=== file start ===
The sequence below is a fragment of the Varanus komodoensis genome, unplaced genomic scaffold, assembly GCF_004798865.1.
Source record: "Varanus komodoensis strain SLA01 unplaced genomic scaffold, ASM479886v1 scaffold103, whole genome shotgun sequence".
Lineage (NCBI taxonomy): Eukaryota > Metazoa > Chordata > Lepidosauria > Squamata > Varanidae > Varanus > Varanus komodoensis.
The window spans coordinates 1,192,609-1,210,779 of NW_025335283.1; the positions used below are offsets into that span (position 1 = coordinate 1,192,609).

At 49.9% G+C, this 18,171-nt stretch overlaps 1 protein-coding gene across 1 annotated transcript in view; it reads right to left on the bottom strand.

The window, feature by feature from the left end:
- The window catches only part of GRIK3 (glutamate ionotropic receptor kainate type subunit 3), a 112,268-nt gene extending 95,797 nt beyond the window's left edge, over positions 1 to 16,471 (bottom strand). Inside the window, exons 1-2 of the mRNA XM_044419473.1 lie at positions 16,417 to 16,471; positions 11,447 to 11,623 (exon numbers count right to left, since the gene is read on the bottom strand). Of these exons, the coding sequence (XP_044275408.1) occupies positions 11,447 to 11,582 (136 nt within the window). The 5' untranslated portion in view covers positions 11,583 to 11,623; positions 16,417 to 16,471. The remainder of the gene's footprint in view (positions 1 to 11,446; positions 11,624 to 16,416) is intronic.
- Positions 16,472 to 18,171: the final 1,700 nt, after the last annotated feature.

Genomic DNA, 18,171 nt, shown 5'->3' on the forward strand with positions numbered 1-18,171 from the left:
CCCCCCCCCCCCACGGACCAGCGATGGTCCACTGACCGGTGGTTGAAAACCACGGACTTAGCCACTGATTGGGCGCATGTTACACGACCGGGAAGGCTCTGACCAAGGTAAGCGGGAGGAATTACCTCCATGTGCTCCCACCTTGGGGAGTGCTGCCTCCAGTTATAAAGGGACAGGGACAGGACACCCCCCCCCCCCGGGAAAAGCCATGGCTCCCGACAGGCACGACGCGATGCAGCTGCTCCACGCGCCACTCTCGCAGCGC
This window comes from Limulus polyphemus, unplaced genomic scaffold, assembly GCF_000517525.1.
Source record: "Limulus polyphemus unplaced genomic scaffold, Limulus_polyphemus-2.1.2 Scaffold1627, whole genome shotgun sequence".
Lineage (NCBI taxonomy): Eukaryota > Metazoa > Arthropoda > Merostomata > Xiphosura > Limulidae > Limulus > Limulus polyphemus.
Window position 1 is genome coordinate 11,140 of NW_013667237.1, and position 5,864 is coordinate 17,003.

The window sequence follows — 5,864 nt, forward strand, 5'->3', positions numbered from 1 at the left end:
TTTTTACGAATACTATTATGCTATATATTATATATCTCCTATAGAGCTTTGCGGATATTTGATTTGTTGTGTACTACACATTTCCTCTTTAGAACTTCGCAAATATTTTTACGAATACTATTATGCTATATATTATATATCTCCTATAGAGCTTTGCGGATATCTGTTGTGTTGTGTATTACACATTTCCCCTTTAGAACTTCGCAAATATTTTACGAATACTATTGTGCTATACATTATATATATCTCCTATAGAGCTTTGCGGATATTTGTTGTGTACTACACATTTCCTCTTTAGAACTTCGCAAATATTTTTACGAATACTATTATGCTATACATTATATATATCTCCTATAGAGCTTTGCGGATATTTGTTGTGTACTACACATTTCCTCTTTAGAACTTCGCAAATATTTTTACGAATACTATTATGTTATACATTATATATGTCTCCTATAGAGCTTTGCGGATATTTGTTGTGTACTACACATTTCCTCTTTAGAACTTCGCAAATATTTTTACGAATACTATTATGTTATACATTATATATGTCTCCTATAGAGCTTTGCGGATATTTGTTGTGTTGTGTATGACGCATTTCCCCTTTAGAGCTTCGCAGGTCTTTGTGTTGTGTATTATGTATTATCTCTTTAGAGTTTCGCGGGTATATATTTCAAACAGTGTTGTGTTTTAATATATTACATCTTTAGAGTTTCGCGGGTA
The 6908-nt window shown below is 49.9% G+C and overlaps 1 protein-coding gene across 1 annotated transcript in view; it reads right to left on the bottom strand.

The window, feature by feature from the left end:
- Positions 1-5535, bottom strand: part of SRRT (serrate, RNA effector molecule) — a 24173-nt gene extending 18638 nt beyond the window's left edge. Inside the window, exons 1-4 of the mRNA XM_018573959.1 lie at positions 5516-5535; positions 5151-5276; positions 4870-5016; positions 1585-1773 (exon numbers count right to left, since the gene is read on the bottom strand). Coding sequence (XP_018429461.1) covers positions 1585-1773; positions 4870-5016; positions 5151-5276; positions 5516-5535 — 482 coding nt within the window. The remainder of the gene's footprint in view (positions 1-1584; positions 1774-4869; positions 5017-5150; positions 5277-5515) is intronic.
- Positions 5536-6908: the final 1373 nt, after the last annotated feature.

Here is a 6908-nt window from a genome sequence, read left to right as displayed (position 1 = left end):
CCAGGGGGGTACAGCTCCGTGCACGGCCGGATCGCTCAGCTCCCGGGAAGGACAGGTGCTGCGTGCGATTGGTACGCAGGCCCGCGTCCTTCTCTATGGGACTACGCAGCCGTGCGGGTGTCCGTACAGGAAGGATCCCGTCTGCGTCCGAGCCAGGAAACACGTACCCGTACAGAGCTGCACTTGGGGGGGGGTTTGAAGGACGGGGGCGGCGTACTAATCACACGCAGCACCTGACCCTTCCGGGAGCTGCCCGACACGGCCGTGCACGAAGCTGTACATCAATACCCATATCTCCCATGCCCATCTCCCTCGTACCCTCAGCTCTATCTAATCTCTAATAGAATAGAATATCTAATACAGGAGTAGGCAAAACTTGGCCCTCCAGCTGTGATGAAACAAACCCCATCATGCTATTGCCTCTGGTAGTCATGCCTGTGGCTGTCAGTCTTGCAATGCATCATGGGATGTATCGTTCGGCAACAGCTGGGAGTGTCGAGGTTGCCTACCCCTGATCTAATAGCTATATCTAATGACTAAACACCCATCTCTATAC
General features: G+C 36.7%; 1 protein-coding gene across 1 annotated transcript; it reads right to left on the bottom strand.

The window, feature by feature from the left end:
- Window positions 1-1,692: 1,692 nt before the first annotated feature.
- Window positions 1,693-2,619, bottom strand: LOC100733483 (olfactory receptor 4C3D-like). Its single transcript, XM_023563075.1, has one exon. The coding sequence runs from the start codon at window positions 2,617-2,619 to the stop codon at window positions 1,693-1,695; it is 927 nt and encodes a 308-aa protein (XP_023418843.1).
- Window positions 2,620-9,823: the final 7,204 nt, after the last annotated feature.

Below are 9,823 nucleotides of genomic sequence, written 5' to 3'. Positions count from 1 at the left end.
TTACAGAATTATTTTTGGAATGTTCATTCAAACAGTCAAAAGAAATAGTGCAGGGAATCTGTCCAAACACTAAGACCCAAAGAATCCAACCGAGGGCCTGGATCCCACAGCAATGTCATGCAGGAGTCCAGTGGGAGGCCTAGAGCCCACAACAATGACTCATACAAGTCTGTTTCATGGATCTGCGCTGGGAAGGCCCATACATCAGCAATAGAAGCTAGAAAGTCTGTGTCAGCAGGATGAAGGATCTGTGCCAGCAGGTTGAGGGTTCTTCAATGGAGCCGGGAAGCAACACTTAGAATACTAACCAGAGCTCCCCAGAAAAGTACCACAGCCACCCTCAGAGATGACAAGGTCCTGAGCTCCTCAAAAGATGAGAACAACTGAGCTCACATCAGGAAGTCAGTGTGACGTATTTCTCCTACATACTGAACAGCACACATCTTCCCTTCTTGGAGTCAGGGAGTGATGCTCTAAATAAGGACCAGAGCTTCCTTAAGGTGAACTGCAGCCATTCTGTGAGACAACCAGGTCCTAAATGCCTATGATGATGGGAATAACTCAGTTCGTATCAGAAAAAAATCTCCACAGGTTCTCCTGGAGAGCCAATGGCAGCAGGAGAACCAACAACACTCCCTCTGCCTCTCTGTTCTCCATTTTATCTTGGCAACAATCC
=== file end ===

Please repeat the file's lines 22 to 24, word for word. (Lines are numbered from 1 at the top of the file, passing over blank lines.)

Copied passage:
CCAGGGGGGTACAGCTCCGTGCACGGCCGGATCGCTCAGCTCCCGGGAAGGACAGGTGCTGCGTGCGATTGGTACGCAGGCCCGCGTCCTTCTCTATGGGACTACGCAGCCGTGCGGGTGTCCGTACAGGAAGGATCCCGTCTGCGTCCGAGCCAGGAAACACGTACCCGTACAGAGCTGCACTTGGGGGGGGGTTTGAAGGACGGGGGCGGCGTACTAATCACACGCAGCACCTGACCCTTCCGGGAGCTGCCCGACACGGCCGTGCACGAAGCTGTACATCAATACCCATATCTCCCATGCCCATCTCCCTCGTACCCTCAGCTCTATCTAATCTCTAATAGAATAGAATATCTAATACAGGAGTAGGCAAAACTTGGCCCTCCAGCTGTGATGAAACAAACCCCATCATGCTATTGCCTCTGGTAGTCATGCCTGTGGCTGTCAGTCTTGCAATGCATCATGGGATGTATCGTTCGGCAACAGCTGGGAGTGTCGAGGTTGCCTACCCCTGATCTAATAGCTATATCTAATGACTAAACACCCATCTCTATAC
General features: G+C 36.7%; 1 protein-coding gene across 1 annotated transcript; it reads right to left on the bottom strand.

The window, feature by feature from the left end: